A related development in Pakistan will add to concern over the Taliban’s mounting military capacity. Heavily armed Taliban militants are reported to have engineered a jailbreak in the northwestern town of Bannu, resulting in 400 prisoners, including many terrorists – at least a score of them have been described as ‘extremely dangerous’ – escaping. Such a major operation would not have been possible without help from within jail authorities, perhaps even the Pakistan establishment. This is true of the Taliban siege of Kabul as well. It would be impossible for heavily armed fighters to get past multiple security cordons without inside support. Clearly, the Taliban has significant support inside the corridors of power in Afghanistan as it does in Pakistan.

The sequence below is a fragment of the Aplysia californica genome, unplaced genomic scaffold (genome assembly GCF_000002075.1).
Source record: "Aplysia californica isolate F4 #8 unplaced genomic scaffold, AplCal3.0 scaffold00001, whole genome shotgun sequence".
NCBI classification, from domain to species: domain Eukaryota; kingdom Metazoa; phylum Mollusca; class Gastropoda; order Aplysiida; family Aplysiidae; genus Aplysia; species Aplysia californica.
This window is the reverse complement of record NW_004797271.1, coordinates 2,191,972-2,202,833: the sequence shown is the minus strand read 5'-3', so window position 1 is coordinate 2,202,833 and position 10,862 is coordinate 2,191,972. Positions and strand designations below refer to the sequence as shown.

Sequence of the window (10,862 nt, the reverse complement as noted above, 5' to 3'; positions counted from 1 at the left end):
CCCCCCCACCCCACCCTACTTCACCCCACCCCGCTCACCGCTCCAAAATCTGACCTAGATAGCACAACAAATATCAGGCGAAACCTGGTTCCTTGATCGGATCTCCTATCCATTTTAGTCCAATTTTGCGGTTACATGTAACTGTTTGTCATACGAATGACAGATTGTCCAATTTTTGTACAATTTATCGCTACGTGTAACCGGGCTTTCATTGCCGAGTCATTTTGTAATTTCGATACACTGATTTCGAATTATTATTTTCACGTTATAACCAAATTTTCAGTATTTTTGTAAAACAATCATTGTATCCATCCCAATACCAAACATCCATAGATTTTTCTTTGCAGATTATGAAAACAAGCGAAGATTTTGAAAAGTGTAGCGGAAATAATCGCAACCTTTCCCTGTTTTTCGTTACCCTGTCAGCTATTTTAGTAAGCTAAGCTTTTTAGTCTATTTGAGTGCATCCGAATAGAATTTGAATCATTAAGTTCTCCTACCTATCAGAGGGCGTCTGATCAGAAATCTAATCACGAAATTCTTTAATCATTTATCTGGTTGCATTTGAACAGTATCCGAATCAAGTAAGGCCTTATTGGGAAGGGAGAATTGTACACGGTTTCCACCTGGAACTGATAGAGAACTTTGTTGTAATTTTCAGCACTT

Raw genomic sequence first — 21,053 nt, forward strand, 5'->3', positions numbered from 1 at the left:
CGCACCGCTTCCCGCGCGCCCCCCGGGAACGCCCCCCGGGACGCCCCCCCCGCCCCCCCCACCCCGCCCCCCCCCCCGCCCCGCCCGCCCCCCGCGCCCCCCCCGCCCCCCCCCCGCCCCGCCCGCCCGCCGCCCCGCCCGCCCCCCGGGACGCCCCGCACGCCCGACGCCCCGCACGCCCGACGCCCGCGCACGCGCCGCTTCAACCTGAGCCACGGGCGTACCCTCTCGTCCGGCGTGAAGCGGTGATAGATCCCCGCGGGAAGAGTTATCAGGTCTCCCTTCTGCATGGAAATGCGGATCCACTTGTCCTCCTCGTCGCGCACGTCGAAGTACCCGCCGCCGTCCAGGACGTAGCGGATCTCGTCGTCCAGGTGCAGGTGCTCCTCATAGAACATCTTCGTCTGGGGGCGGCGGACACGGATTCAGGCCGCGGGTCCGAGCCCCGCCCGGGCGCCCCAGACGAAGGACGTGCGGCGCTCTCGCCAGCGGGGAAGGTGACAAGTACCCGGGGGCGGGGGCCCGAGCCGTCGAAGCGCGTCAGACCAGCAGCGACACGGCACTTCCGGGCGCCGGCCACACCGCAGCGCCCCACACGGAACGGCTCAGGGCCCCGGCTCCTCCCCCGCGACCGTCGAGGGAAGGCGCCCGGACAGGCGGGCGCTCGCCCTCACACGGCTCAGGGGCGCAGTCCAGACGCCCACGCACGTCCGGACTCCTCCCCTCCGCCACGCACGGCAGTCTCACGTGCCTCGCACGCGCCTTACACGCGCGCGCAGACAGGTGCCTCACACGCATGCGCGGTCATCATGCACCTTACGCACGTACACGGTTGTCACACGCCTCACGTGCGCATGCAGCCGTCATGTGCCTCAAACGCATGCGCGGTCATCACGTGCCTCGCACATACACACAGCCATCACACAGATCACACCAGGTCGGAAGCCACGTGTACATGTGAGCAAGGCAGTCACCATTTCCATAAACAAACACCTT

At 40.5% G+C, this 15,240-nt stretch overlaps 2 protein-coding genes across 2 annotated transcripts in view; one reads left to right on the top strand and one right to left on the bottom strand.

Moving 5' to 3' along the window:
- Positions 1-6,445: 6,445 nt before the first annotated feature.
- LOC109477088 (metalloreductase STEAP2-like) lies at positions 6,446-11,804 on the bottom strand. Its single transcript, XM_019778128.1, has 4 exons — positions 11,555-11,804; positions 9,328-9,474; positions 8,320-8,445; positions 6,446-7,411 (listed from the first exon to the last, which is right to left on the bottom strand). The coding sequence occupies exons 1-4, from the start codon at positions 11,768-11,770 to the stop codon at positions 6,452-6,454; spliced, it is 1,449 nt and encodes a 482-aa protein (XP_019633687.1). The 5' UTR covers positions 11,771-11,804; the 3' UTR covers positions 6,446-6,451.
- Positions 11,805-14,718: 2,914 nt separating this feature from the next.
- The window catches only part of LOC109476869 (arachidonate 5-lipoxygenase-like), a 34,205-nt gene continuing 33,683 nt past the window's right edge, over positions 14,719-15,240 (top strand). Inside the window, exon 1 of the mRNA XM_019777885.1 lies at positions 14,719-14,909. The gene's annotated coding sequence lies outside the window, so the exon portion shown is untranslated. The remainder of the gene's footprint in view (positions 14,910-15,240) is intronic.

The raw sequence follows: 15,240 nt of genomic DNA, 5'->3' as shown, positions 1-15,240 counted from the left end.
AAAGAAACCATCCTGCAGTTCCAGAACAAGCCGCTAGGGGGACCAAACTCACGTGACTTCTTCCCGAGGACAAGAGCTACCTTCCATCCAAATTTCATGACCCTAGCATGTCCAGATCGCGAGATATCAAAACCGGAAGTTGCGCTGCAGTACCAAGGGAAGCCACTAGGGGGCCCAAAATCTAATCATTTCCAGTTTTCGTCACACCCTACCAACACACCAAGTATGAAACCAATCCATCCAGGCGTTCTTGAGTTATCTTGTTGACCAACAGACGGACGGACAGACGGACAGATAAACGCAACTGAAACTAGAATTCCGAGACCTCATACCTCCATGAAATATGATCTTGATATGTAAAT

The question uppermost in everyone’s minds is whether the Afghan security forces have the capacity to withstand a Taliban onslaught on their own. What will happen when the international forces leave Afghanistan in 2014? Analysts say that the Afghan government’s hold will be at best tenuous and government forces will hold the cities and the roads. But vast swathes of the country could fall to the Taliban. The scenario is bleak and 2014 is not very far off. Many will call on president Hamid Karzai to call off the peace talks with the Taliban. He must not give up at this juncture. He must not allow the Taliban’s provocative violence to defeat the peace process.